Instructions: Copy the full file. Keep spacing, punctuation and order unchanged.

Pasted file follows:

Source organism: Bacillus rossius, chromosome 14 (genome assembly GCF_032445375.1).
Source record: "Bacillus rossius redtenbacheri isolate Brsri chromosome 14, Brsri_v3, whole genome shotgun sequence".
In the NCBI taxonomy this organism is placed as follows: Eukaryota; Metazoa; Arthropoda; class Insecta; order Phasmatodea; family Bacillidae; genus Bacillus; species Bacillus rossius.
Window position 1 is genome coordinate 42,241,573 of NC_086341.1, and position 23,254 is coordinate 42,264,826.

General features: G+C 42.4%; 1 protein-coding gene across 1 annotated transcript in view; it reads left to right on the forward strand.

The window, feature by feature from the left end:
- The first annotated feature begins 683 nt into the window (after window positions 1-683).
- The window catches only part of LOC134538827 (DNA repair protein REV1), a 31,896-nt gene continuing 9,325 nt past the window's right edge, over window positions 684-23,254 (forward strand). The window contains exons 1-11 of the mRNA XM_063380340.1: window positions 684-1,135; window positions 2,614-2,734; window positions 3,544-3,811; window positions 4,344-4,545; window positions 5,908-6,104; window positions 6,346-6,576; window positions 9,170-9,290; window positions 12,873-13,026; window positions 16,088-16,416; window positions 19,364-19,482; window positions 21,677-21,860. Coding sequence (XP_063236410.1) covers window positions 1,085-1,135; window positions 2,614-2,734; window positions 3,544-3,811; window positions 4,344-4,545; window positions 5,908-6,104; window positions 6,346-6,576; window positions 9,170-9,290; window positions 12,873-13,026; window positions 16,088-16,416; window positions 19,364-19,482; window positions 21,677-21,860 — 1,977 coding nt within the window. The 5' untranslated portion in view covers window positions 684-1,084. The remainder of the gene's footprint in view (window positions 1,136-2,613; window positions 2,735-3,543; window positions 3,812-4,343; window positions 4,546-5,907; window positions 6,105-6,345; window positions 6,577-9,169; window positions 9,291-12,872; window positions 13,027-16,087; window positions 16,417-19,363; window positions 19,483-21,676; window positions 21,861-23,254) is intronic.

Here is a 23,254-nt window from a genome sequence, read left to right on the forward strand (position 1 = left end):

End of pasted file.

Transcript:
Source organism: Bacillus rossius, chromosome 14 (genome assembly GCF_032445375.1).
Source record: "Bacillus rossius redtenbacheri isolate Brsri chromosome 14, Brsri_v3, whole genome shotgun sequence".
In the NCBI taxonomy this organism is placed as follows: Eukaryota; Metazoa; Arthropoda; class Insecta; order Phasmatodea; family Bacillidae; genus Bacillus; species Bacillus rossius.
Window position 1 is genome coordinate 42,241,573 of NC_086341.1, and position 23,254 is coordinate 42,264,826.

General features: G+C 42.4%; 1 protein-coding gene across 1 annotated transcript in view; it reads left to right on the forward strand.

The window, feature by feature from the left end:
- The first annotated feature begins 683 nt into the window (after window positions 1-683).
- The window catches only part of LOC134538827 (DNA repair protein REV1), a 31,896-nt gene continuing 9,325 nt past the window's right edge, over window positions 684-23,254 (forward strand). The window contains exons 1-11 of the mRNA XM_063380340.1: window positions 684-1,135; window positions 2,614-2,734; window positions 3,544-3,811; window positions 4,344-4,545; window positions 5,908-6,104; window positions 6,346-6,576; window positions 9,170-9,290; window positions 12,873-13,026; window positions 16,088-16,416; window positions 19,364-19,482; window positions 21,677-21,860. Coding sequence (XP_063236410.1) covers window positions 1,085-1,135; window positions 2,614-2,734; window positions 3,544-3,811; window positions 4,344-4,545; window positions 5,908-6,104; window positions 6,346-6,576; window positions 9,170-9,290; window positions 12,873-13,026; window positions 16,088-16,416; window positions 19,364-19,482; window positions 21,677-21,860 — 1,977 coding nt within the window. The 5' untranslated portion in view covers window positions 684-1,084. The remainder of the gene's footprint in view (window positions 1,136-2,613; window positions 2,735-3,543; window positions 3,812-4,343; window positions 4,546-5,907; window positions 6,105-6,345; window positions 6,577-9,169; window positions 9,291-12,872; window positions 13,027-16,087; window positions 16,417-19,363; window positions 19,483-21,676; window positions 21,861-23,254) is intronic.

Here is a 23,254-nt window from a genome sequence, read left to right on the forward strand (position 1 = left end):